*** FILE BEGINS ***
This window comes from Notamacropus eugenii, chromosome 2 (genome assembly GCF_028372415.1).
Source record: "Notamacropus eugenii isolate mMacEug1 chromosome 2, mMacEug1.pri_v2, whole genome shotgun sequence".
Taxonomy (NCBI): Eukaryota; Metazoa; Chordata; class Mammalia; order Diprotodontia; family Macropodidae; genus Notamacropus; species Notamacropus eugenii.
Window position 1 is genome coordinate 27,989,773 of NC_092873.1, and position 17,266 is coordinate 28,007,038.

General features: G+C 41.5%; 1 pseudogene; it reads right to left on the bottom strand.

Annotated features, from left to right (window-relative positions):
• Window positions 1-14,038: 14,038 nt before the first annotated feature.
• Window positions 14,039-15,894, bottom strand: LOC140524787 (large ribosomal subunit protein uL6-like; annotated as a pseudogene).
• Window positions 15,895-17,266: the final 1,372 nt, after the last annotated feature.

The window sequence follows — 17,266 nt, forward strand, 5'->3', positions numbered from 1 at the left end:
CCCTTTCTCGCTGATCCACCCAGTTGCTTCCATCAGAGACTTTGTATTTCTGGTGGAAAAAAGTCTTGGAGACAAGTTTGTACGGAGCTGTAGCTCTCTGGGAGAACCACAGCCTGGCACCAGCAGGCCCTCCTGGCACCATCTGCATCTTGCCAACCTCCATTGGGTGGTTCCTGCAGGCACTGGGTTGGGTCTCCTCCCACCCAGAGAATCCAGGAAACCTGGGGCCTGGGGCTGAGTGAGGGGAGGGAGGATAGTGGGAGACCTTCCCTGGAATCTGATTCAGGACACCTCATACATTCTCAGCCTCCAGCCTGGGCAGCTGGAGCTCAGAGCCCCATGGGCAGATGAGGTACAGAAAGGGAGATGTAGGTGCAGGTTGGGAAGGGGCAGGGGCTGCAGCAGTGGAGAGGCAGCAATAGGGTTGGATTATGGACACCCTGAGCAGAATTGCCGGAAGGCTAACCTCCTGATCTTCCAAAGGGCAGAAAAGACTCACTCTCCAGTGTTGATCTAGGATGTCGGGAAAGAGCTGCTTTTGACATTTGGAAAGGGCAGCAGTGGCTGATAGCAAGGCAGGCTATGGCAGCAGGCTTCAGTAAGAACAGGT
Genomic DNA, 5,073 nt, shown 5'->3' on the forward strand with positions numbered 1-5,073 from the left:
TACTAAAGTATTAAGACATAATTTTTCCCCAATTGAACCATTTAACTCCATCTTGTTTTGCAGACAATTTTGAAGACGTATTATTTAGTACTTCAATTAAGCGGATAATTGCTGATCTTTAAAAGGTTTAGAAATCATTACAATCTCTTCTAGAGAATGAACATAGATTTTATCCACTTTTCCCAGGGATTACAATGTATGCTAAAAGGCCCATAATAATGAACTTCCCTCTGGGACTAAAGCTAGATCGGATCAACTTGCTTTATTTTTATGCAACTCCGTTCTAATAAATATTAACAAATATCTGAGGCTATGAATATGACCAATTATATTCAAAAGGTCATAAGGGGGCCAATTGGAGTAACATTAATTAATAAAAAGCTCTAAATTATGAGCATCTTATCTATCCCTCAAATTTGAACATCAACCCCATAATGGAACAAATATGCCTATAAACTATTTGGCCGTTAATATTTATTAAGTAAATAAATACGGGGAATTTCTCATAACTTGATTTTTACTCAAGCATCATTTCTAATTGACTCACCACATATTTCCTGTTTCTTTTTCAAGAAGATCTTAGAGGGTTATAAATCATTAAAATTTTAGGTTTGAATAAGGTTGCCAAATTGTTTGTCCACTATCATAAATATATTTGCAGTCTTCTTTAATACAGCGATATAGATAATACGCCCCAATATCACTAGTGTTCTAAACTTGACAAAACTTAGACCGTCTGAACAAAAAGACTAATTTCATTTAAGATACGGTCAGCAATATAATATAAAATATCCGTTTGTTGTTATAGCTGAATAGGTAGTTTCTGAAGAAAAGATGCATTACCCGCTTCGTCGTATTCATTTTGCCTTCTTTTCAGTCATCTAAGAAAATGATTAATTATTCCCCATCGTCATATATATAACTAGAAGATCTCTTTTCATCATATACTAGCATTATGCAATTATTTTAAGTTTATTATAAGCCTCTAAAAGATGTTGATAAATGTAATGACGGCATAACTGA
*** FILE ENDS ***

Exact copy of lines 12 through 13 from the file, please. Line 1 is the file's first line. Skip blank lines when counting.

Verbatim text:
Genomic DNA, 5,073 nt, shown 5'->3' on the forward strand with positions numbered 1-5,073 from the left:
TACTAAAGTATTAAGACATAATTTTTCCCCAATTGAACCATTTAACTCCATCTTGTTTTGCAGACAATTTTGAAGACGTATTATTTAGTACTTCAATTAAGCGGATAATTGCTGATCTTTAAAAGGTTTAGAAATCATTACAATCTCTTCTAGAGAATGAACATAGATTTTATCCACTTTTCCCAGGGATTACAATGTATGCTAAAAGGCCCATAATAATGAACTTCCCTCTGGGACTAAAGCTAGATCGGATCAACTTGCTTTATTTTTATGCAACTCCGTTCTAATAAATATTAACAAATATCTGAGGCTATGAATATGACCAATTATATTCAAAAGGTCATAAGGGGGCCAATTGGAGTAACATTAATTAATAAAAAGCTCTAAATTATGAGCATCTTATCTATCCCTCAAATTTGAACATCAACCCCATAATGGAACAAATATGCCTATAAACTATTTGGCCGTTAATATTTATTAAGTAAATAAATACGGGGAATTTCTCATAACTTGATTTTTACTCAAGCATCATTTCTAATTGACTCACCACATATTTCCTGTTTCTTTTTCAAGAAGATCTTAGAGGGTTATAAATCATTAAAATTTTAGGTTTGAATAAGGTTGCCAAATTGTTTGTCCACTATCATAAATATATTTGCAGTCTTCTTTAATACAGCGATATAGATAATACGCCCCAATATCACTAGTGTTCTAAACTTGACAAAACTTAGACCGTCTGAACAAAAAGACTAATTTCATTTAAGATACGGTCAGCAATATAATATAAAATATCCGTTTGTTGTTATAGCTGAATAGGTAGTTTCTGAAGAAAAGATGCATTACCCGCTTCGTCGTATTCATTTTGCCTTCTTTTCAGTCATCTAAGAAAATGATTAATTATTCCCCATCGTCATATATATAACTAGAAGATCTCTTTTCATCATATACTAGCATTATGCAATTATTTTAAGTTTATTATAAGCCTCTAAAAGATGTTGATAAATGTAATGACGGCATAACTGA